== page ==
Google, Amazon Play Catch-Up in Group Buying: Analysis and Reactions from BuyWithMe, Tippr
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role with BuyWithMe as a director. “People realized this is an international phenomenon. It’s not just a hundred billion dollar local space. There are applications in every country. There’s a lot of room for multiple players.”
BuyWithMe has positioned itself as sort of a thinking person’s Groupon—instead of daily deals, BuyWithMe runs its promotions for a full week. “The deals space is really about matchmaking and customer acquisition,” Moss says. “It’s not just the deal that matters, but the relationship you form between the customer and the merchant.”
To that end, the company is “clearly co-existing with Groupon” and is “very profitable in Boston,” Moss says, where some of its deals include vouchers to top gyms, spas, restaurants, and Duck Tours. The key to the success of BuyWithMe—and really the whole deals sector—is whether it will continue to pay off for local merchants.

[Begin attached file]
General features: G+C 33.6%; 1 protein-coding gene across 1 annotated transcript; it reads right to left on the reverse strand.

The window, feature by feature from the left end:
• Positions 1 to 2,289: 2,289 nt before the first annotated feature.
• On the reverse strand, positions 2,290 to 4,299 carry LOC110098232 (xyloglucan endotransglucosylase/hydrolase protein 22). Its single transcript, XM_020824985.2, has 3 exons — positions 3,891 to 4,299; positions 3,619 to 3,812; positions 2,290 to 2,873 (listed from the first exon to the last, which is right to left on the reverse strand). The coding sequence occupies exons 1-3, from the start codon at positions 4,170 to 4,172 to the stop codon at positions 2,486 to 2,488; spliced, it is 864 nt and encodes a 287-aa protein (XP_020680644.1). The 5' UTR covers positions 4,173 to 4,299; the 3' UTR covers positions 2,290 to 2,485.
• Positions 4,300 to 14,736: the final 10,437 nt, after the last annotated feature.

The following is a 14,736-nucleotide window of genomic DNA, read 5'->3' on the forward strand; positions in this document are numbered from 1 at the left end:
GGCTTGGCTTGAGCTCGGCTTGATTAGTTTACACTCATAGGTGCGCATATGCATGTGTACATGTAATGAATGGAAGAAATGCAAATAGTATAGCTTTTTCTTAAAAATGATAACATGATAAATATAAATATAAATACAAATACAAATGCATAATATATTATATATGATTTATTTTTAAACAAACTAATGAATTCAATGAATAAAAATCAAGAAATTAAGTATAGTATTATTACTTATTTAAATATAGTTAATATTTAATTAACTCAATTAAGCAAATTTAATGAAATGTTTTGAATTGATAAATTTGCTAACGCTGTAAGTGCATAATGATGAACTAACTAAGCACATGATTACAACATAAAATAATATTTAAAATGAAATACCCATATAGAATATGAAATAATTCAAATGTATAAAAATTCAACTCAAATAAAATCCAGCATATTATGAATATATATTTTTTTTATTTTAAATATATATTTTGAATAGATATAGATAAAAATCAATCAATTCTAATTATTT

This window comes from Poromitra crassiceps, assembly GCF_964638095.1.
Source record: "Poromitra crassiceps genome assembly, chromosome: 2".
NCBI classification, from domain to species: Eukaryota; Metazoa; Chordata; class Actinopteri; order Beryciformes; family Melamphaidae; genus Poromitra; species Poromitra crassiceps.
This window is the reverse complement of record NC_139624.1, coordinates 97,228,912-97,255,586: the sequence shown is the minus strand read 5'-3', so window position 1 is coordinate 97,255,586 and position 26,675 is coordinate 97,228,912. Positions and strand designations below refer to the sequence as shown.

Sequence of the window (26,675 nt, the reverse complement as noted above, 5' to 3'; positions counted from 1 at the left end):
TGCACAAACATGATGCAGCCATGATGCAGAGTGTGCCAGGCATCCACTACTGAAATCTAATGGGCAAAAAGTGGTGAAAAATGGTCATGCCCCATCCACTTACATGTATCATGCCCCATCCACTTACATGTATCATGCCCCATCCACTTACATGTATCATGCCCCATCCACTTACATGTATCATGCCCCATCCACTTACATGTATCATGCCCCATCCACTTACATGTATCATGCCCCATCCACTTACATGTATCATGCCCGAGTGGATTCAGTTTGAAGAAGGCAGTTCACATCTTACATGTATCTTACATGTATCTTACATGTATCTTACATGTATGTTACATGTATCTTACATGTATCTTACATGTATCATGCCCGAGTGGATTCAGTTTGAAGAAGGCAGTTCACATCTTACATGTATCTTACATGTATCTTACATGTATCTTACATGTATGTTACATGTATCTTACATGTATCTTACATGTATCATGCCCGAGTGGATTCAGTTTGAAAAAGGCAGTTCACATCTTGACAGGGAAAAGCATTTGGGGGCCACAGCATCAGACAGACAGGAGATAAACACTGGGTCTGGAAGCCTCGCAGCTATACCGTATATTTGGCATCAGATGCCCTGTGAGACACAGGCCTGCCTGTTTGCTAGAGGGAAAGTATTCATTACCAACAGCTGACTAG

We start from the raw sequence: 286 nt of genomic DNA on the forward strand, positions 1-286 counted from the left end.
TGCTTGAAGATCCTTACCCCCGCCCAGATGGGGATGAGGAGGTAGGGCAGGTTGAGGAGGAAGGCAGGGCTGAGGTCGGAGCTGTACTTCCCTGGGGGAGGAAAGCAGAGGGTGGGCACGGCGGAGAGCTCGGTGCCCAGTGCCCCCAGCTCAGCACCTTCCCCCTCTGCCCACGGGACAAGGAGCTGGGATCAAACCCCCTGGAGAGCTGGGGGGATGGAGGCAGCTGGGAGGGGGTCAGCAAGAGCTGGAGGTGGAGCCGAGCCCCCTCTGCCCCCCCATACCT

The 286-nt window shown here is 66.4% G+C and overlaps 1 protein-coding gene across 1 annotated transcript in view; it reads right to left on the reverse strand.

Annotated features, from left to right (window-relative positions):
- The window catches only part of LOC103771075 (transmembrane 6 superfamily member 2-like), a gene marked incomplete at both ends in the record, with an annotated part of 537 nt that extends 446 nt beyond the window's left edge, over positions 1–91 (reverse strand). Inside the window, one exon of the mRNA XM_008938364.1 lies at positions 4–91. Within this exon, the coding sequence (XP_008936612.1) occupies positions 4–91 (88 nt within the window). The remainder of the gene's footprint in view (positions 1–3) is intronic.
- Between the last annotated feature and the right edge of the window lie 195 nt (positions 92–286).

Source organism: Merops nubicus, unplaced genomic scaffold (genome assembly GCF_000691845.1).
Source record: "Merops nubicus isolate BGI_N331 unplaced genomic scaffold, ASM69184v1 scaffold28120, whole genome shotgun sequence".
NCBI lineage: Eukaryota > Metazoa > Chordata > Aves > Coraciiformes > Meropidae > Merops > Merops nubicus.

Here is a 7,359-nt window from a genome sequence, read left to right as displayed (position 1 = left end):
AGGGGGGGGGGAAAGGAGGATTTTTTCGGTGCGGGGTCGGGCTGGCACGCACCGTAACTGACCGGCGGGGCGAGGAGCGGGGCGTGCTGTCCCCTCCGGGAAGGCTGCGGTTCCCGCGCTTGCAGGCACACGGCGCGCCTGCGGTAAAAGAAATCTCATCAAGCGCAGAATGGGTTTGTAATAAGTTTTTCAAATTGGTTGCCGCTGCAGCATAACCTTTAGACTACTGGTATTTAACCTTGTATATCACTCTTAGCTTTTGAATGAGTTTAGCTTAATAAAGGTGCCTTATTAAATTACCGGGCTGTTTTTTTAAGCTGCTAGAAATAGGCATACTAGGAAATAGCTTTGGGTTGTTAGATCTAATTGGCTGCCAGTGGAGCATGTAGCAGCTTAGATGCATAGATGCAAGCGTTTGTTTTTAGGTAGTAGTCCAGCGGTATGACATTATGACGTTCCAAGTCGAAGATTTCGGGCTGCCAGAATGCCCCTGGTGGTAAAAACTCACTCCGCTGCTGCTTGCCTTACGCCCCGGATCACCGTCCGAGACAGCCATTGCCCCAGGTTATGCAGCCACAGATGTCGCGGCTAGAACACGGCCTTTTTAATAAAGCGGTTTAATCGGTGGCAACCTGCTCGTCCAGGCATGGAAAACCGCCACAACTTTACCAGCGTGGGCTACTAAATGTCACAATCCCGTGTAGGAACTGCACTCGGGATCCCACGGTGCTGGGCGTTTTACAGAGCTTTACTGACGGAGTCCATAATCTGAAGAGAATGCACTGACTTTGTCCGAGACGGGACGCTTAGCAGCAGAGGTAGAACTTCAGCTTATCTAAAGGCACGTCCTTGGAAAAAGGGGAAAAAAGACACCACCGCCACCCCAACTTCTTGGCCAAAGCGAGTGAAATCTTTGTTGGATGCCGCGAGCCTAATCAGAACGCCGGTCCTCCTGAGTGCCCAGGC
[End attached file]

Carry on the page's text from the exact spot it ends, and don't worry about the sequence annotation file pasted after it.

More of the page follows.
That’s where the company’s focus on establishing stickier connections between retailers and customers (not just one-off deals) comes into play. So far, so good, says Moss, who says most of BuyWithMe’s promotions are profitable for merchants and should keep bringing in more long-term paying customers.
Whether the consumer brand or the technology platform is the right strategy to pursue, both Moss and Tobias agree that group buying is not a fad. And they dispute the idea that there are no barriers to entry. To Moss, the main barriers are scale and relationships with merchants and consumers. For Tobias, it’s the group-buying technology itself, plus the expertise in running the deals.
“This marketing tool is here to stay,” he says. “This is not a flash in the pan.”
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